Connecting with a genetic relative is only the first step in the DNA Relatives feature. Once you've found a genetic relative, a little detective work might let you pinpoint who the common ancestor is. The DNA Relatives feature includes a couple of features that will help you explore your genetic relationship with another 23andMe user. You can also communicate with your genetic relative from within the DNA Relatives feature. As with the sharing of any information, we urge customers to be thoughtful about information they share; please see our Privacy Statement for more information.
In this article, we will discuss a few tips that might help you pinpoint your shared common ancestor:
Determine how many generations ago your common ancestor (with your genetic relative) lived
The DNA Relatives feature estimates a predicted relationship to help you locate your likely recent common ancestor. The predicted relationship is listed above the percentage of DNA shared and again in the "Your genetic relationship" section (when you click on your genetic relative). By translating the predicted relationship to the likely number of generations ago your common ancestor lived, you might be able to identify which of your ancestors you share with your genetic relative. In general, for an "nth" cousin (e.g. n=5 is a fifth cousin), your common ancestors go back n+1 generations; so for a 5th cousin, you share great-great-great-great grandparents.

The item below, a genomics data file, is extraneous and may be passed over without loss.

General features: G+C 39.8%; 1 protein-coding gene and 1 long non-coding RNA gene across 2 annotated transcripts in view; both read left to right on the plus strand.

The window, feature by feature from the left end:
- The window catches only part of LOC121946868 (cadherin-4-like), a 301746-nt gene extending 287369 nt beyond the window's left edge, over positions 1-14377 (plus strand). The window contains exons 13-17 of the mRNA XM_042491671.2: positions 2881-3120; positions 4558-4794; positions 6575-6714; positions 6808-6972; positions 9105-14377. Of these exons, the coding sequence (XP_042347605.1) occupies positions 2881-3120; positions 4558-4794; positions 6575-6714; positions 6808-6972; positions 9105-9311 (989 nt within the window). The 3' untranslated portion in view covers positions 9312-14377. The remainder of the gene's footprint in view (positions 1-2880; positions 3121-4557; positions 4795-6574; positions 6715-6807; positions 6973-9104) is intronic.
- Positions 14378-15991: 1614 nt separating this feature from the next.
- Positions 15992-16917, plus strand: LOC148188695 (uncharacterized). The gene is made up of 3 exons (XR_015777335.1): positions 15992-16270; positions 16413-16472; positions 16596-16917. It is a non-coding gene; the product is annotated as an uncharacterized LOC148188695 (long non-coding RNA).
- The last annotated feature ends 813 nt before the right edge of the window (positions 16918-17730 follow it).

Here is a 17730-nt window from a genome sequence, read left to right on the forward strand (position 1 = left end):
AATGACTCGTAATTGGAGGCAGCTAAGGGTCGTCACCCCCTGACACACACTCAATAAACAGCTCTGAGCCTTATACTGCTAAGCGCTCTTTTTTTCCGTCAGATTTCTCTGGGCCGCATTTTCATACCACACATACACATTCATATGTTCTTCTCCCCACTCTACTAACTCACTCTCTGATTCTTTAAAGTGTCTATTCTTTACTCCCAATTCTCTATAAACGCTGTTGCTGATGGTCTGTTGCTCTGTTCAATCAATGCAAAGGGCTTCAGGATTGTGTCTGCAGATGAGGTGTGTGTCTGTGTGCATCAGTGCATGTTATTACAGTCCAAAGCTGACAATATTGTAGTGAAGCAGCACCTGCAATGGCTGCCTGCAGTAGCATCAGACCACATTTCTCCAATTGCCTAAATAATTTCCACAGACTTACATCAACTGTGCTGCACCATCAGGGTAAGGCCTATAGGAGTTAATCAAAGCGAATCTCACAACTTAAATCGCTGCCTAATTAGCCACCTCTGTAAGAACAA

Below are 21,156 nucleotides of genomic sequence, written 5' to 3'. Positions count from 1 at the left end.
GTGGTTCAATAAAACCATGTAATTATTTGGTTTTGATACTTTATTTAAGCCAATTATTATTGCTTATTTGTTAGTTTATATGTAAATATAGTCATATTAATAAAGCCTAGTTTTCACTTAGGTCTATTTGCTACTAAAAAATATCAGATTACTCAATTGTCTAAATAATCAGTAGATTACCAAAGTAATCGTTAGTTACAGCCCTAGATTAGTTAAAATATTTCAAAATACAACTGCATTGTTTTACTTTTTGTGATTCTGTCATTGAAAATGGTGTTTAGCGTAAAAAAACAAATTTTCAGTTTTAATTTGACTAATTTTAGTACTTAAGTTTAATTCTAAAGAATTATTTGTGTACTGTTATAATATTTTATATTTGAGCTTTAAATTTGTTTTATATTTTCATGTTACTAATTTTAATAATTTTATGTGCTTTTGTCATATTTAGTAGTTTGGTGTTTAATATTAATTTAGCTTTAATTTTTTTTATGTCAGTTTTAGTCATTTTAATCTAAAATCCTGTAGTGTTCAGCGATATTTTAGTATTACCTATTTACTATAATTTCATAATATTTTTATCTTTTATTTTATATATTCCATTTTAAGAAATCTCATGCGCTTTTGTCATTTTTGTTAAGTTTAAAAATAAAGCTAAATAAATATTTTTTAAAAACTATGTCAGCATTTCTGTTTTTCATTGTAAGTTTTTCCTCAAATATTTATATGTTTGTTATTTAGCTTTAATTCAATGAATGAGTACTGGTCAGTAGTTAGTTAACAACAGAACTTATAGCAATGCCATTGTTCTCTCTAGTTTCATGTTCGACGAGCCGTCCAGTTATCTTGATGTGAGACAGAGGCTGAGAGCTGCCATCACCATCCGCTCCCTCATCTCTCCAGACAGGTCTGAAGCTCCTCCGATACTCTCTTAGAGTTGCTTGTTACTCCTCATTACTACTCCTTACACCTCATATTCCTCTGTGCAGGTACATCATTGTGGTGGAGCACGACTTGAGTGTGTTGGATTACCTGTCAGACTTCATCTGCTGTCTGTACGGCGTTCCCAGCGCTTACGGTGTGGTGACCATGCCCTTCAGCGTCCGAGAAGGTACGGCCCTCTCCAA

You share great-grandparents with a 2nd cousin.
Compare family information (surnames and locations)
All humans have ancestors in common. You and your genetic relative share a somewhat recent common ancestor - that is, a relative who likely lived within the last 10 or 20 generations. Sharing all known family surnames, birthplaces of ancestors, a link to your family tree, noteworthy family stories, and other information may help you come across a name that you both recognize, and can therefore identify that recent common ancestor.
|Tip: Click on your genetic relative to send him or her a message or easily compare (self-reported) surnames in the Ancestry section.|
Use the mother’s side or father’s side filter (if a parent is also a 23andMe user)
If one or both of your biological parents is a 23andMe customer and you are sharing with them, DNA Relatives can determine whether a match is likely to be on your mother's side or your father's side. You can then filter your matches by which side of the family they’re on. This can help narrow your search if you’re looking for a common ancestor with one of your matches or surface certain matches.
Connecting with a parent isn’t an option for everyone. While a parent is needed in order to display which relatives share DNA with which parent, there are some things that you might be able to infer based on the location of the DNA segment, family surnames, or other genetic relatives you share with a match in DNA Relatives.
- Privacy and display settings in DNA Relatives
- How DNA Relatives detects and determines a genetic relationship
- Sorting and filtering your matches in DNA Relatives
- Take me to the DNA Relatives feature